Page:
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Simple Seed Saving
by Christopher Kline
Seed saving can be a rewarding and cost saving activity, particularly if plants are selected for their good seed saving characteristics. This article will offer the beginning seed saver helpful advice on which plants to start with and how best to harvest, prepare and save the seeds.
Bean/pea, lettuce, pepper, and tomato offer the beginning seed saver the best chance for successful seed saving. They produce seed the same season as planted and are mostly self-pollinating, minimizing the need to be mindful of preventing cross-pollination.
Always harvest seeds from the best plants available. Choose healthy disease-free plants with desirable qualities. Look for the most flavorful vegetables or beautiful flowers. Because seed set reduces the vigor of the plant and discourages further fruit production, wait until near the end of the season to save fruit for seed. Seeds are mature when flowers are faded and dry or have puffy tops.
- Toward the end of the season and while healthy pods are still being formed allow the pods on some plants to dry brown before harvesting. This is about six weeks after eating stage for beans and four for peas. If frost threatens, pull the entire plant, and hang in a cool, dry location until pods are brown.
- With lettuce you will need to take care to separate varieties flowering at the same time by at least 20 feet to avoid cross pollination. Some outside leaves can still be harvested for eating without harming seed production. Once half the flowers have gone to seed, cut off the entire top of the plant and allow it to dry upside down in an open paper bag for 2-3 weeks.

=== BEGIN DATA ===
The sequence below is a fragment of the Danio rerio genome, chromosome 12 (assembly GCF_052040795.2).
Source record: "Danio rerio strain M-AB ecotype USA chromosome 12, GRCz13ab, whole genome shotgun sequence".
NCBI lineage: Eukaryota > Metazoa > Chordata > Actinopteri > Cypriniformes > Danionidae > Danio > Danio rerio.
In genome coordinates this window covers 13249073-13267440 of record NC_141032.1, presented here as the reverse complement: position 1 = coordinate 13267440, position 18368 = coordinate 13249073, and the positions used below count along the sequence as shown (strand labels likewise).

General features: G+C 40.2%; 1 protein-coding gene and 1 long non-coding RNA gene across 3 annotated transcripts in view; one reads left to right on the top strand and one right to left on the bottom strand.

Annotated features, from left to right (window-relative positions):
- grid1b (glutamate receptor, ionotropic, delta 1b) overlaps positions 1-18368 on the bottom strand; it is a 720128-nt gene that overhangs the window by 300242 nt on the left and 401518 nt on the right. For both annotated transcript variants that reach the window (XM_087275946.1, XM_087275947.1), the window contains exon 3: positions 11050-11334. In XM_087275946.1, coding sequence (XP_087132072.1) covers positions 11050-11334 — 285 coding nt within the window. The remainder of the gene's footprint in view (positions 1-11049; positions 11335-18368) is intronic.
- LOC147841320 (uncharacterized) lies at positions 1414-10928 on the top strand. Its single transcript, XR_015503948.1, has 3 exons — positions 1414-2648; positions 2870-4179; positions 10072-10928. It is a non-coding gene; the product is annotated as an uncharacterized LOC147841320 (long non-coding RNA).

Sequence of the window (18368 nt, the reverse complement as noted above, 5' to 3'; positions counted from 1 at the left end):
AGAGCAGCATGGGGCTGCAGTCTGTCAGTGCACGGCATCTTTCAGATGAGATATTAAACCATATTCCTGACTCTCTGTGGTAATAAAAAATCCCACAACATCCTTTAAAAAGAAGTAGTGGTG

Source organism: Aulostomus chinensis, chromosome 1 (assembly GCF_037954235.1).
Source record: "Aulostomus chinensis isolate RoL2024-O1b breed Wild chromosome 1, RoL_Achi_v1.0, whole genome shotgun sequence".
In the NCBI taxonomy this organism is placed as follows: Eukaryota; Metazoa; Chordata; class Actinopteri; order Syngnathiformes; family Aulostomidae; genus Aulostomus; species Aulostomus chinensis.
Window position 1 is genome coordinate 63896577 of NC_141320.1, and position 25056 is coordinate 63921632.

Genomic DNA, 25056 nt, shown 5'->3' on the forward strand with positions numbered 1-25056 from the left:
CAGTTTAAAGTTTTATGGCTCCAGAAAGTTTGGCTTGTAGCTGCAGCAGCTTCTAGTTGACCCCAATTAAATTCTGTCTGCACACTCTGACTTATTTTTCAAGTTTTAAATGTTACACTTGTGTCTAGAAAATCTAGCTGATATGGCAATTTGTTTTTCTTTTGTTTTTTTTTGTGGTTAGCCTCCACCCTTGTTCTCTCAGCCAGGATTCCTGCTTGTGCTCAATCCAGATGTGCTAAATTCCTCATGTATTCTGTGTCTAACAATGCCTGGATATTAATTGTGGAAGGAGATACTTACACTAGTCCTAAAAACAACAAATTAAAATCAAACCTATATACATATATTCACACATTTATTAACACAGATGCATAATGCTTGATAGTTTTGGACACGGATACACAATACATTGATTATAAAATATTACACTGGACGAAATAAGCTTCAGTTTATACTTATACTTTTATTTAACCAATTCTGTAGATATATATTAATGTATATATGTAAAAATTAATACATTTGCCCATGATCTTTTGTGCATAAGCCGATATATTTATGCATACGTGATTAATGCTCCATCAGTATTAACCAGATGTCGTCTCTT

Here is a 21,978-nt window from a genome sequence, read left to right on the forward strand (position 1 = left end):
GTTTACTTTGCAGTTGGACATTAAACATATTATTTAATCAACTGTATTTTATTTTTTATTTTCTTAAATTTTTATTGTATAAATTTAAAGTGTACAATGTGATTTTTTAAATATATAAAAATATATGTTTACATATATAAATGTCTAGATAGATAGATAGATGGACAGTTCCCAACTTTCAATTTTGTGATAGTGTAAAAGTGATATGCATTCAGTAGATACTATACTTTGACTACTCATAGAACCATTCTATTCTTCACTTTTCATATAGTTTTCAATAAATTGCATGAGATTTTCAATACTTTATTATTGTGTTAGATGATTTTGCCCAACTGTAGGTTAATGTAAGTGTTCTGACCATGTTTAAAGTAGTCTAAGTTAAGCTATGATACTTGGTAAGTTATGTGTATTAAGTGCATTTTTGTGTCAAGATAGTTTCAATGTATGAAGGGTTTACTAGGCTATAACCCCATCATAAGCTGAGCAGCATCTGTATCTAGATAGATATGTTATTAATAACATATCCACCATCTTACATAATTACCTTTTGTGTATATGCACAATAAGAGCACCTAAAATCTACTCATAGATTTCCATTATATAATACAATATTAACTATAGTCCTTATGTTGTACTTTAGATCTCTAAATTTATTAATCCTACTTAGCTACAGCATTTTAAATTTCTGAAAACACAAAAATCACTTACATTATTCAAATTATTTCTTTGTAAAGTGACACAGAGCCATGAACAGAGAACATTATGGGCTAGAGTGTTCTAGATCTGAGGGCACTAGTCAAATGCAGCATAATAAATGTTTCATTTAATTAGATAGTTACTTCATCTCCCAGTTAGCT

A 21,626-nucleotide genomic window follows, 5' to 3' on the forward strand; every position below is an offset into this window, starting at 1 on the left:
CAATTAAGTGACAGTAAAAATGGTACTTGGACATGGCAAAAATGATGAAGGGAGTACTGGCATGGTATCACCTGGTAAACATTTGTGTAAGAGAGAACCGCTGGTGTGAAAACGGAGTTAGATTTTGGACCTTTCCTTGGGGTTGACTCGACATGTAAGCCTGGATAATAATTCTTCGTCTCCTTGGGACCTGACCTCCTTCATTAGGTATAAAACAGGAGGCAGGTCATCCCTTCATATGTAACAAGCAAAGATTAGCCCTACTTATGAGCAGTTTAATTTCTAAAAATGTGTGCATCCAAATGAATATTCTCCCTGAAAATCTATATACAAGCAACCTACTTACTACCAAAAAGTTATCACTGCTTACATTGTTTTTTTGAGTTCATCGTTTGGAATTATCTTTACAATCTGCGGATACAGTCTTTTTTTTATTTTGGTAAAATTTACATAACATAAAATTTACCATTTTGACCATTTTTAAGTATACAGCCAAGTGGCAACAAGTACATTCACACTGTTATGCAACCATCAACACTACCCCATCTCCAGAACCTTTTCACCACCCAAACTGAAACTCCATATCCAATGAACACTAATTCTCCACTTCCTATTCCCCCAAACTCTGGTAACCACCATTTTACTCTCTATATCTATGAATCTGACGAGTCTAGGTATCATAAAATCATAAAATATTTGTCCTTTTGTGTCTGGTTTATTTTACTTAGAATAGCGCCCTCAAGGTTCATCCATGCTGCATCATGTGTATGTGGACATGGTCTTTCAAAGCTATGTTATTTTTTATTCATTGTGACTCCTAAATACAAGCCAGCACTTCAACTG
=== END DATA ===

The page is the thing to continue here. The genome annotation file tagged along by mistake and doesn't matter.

- Some care must be taken to separate different varieties by at least 50 feet to help ensure purity. Most peppers turn red when fully mature and this is the time to harvest seeds for saving. If frost threatens before peppers mature, pull the entire plant and hang in a cool, dry location until peppers mature. Cut open mature peppers and scoop out the seeds. Follow with a gentle washing in a mild 10% bleach solution, and lay the seeds out in a single layer on white paper towels until the seeds have thoroughly dried.
- If possible, allow tomatoes to completely ripen before harvesting for seed production. Slice open the tomato, squeeze out the pulp and seeds into a glass jar, add water up to about ¾ of the jar, and set aside for a few days. A residue will collect on the top of the water as well as some of the seeds (these are dead seeds). The water will clear and the viable seeds will sink to the bottom of the jar. After five days carefully scoop out the residue from the top and throw it away, pour off the water and then pour out the seeds from the bottom of the jar onto white paper towel for drying.
- Seed Storage
- Paper envelopes work well for storing each seed variety. Before storing, test to make sure the seeds are dry enough by attempting to bend them. If the seeds snap instead of bending they are sufficiently dehydrated for storing. Large mason jars work well for storing your seed envelopes. Prepare a jar for seed storing by placing a small, cloth bag filled with dry, powdered milk in the bottom of the jar. This will help to absorb any moisture from the storage container. Place the seed envelopes in the jar, on top of the bag and tightly seal the jar. Next place the jar in the freezer for two days. This helps to kill any diseases that may be infecting the seeds. Find a place for long term storage that is cool, dry, and dark, where the temperature remains fairly stable. A garage, storeroom, pantry, closet or even a drawer will work well.
A few weeks before planting time perform a test germination of saved seeds by placing the seeds on three layers of moist white paper towels, roll the towels loosely and place them in a plastic bag. Keep the bag in a warm place until germination occurs. Depending on the type of seeds germination may take anywhere from 2-14 days.
For more information on seed saving visit The International Seed Saving Institute.